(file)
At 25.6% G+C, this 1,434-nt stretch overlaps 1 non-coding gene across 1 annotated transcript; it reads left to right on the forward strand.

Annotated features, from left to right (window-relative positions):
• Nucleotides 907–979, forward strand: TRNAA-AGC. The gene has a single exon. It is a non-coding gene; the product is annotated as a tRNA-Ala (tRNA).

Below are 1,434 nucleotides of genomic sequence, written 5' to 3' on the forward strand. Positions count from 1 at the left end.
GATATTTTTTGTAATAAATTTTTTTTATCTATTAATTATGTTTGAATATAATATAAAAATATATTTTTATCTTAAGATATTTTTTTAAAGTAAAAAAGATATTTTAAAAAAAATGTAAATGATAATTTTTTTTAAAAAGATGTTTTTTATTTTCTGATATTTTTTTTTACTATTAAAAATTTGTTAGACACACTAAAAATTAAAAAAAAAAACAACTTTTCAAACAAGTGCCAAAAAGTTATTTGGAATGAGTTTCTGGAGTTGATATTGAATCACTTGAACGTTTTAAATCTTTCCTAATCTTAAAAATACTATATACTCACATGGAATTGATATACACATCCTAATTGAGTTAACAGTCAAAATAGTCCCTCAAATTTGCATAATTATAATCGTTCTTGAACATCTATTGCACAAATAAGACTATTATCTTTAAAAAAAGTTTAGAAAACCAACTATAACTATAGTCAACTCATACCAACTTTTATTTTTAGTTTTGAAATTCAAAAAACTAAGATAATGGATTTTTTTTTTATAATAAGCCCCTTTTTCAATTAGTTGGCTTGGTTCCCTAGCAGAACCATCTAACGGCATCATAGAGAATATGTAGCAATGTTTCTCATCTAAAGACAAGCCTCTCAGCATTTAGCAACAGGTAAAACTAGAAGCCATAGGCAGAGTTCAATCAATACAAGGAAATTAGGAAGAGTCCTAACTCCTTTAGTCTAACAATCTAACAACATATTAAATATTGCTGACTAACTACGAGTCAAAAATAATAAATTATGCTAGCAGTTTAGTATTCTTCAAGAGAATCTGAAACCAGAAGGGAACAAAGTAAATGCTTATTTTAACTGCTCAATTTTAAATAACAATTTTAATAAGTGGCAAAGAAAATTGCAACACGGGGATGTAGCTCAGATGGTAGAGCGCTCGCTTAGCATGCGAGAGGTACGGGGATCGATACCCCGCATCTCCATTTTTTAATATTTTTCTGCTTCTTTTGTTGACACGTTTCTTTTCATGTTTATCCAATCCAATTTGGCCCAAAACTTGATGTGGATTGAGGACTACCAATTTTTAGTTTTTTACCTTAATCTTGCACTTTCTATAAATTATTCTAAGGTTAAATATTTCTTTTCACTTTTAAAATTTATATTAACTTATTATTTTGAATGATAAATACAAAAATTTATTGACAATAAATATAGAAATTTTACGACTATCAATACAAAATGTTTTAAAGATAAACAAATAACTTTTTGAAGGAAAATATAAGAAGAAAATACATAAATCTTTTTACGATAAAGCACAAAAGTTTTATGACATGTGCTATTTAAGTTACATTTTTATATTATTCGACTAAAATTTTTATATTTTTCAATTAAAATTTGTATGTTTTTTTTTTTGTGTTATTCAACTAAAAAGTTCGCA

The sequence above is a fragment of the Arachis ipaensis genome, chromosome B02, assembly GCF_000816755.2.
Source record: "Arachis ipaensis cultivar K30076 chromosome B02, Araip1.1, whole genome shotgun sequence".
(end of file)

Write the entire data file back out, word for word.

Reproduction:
At 25.6% G+C, this 1,434-nt stretch overlaps 1 non-coding gene across 1 annotated transcript; it reads left to right on the forward strand.

Annotated features, from left to right (window-relative positions):
• Nucleotides 907–979, forward strand: TRNAA-AGC. The gene has a single exon. It is a non-coding gene; the product is annotated as a tRNA-Ala (tRNA).

Below are 1,434 nucleotides of genomic sequence, written 5' to 3' on the forward strand. Positions count from 1 at the left end.
GATATTTTTTGTAATAAATTTTTTTTATCTATTAATTATGTTTGAATATAATATAAAAATATATTTTTATCTTAAGATATTTTTTTAAAGTAAAAAAGATATTTTAAAAAAAATGTAAATGATAATTTTTTTTAAAAAGATGTTTTTTATTTTCTGATATTTTTTTTTACTATTAAAAATTTGTTAGACACACTAAAAATTAAAAAAAAAAACAACTTTTCAAACAAGTGCCAAAAAGTTATTTGGAATGAGTTTCTGGAGTTGATATTGAATCACTTGAACGTTTTAAATCTTTCCTAATCTTAAAAATACTATATACTCACATGGAATTGATATACACATCCTAATTGAGTTAACAGTCAAAATAGTCCCTCAAATTTGCATAATTATAATCGTTCTTGAACATCTATTGCACAAATAAGACTATTATCTTTAAAAAAAGTTTAGAAAACCAACTATAACTATAGTCAACTCATACCAACTTTTATTTTTAGTTTTGAAATTCAAAAAACTAAGATAATGGATTTTTTTTTTATAATAAGCCCCTTTTTCAATTAGTTGGCTTGGTTCCCTAGCAGAACCATCTAACGGCATCATAGAGAATATGTAGCAATGTTTCTCATCTAAAGACAAGCCTCTCAGCATTTAGCAACAGGTAAAACTAGAAGCCATAGGCAGAGTTCAATCAATACAAGGAAATTAGGAAGAGTCCTAACTCCTTTAGTCTAACAATCTAACAACATATTAAATATTGCTGACTAACTACGAGTCAAAAATAATAAATTATGCTAGCAGTTTAGTATTCTTCAAGAGAATCTGAAACCAGAAGGGAACAAAGTAAATGCTTATTTTAACTGCTCAATTTTAAATAACAATTTTAATAAGTGGCAAAGAAAATTGCAACACGGGGATGTAGCTCAGATGGTAGAGCGCTCGCTTAGCATGCGAGAGGTACGGGGATCGATACCCCGCATCTCCATTTTTTAATATTTTTCTGCTTCTTTTGTTGACACGTTTCTTTTCATGTTTATCCAATCCAATTTGGCCCAAAACTTGATGTGGATTGAGGACTACCAATTTTTAGTTTTTTACCTTAATCTTGCACTTTCTATAAATTATTCTAAGGTTAAATATTTCTTTTCACTTTTAAAATTTATATTAACTTATTATTTTGAATGATAAATACAAAAATTTATTGACAATAAATATAGAAATTTTACGACTATCAATACAAAATGTTTTAAAGATAAACAAATAACTTTTTGAAGGAAAATATAAGAAGAAAATACATAAATCTTTTTACGATAAAGCACAAAAGTTTTATGACATGTGCTATTTAAGTTACATTTTTATATTATTCGACTAAAATTTTTATATTTTTCAATTAAAATTTGTATGTTTTTTTTTTTGTGTTATTCAACTAAAAAGTTCGCA

The sequence above is a fragment of the Arachis ipaensis genome, chromosome B02, assembly GCF_000816755.2.
Source record: "Arachis ipaensis cultivar K30076 chromosome B02, Araip1.1, whole genome shotgun sequence".